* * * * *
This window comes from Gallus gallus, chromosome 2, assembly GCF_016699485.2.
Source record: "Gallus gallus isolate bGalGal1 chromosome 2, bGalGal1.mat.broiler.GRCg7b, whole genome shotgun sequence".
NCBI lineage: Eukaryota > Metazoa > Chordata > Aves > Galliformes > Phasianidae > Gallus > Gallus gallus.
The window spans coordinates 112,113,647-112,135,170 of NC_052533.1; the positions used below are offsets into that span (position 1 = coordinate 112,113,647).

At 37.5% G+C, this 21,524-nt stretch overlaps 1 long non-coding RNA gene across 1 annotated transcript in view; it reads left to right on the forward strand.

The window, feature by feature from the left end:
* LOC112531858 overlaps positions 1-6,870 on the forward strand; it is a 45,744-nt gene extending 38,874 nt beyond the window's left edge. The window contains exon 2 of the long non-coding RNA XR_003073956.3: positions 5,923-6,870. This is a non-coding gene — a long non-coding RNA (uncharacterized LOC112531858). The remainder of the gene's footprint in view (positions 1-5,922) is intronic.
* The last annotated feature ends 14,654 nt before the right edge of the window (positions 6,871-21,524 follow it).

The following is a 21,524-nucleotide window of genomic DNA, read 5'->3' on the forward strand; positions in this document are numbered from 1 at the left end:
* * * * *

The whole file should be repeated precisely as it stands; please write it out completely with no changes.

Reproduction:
This window comes from Gallus gallus, chromosome 2, assembly GCF_016699485.2.
Source record: "Gallus gallus isolate bGalGal1 chromosome 2, bGalGal1.mat.broiler.GRCg7b, whole genome shotgun sequence".
NCBI lineage: Eukaryota > Metazoa > Chordata > Aves > Galliformes > Phasianidae > Gallus > Gallus gallus.
The window spans coordinates 112,113,647-112,135,170 of NC_052533.1; the positions used below are offsets into that span (position 1 = coordinate 112,113,647).

At 37.5% G+C, this 21,524-nt stretch overlaps 1 long non-coding RNA gene across 1 annotated transcript in view; it reads left to right on the forward strand.

The window, feature by feature from the left end:
* LOC112531858 overlaps positions 1-6,870 on the forward strand; it is a 45,744-nt gene extending 38,874 nt beyond the window's left edge. The window contains exon 2 of the long non-coding RNA XR_003073956.3: positions 5,923-6,870. This is a non-coding gene — a long non-coding RNA (uncharacterized LOC112531858). The remainder of the gene's footprint in view (positions 1-5,922) is intronic.
* The last annotated feature ends 14,654 nt before the right edge of the window (positions 6,871-21,524 follow it).

The following is a 21,524-nucleotide window of genomic DNA, read 5'->3' on the forward strand; positions in this document are numbered from 1 at the left end: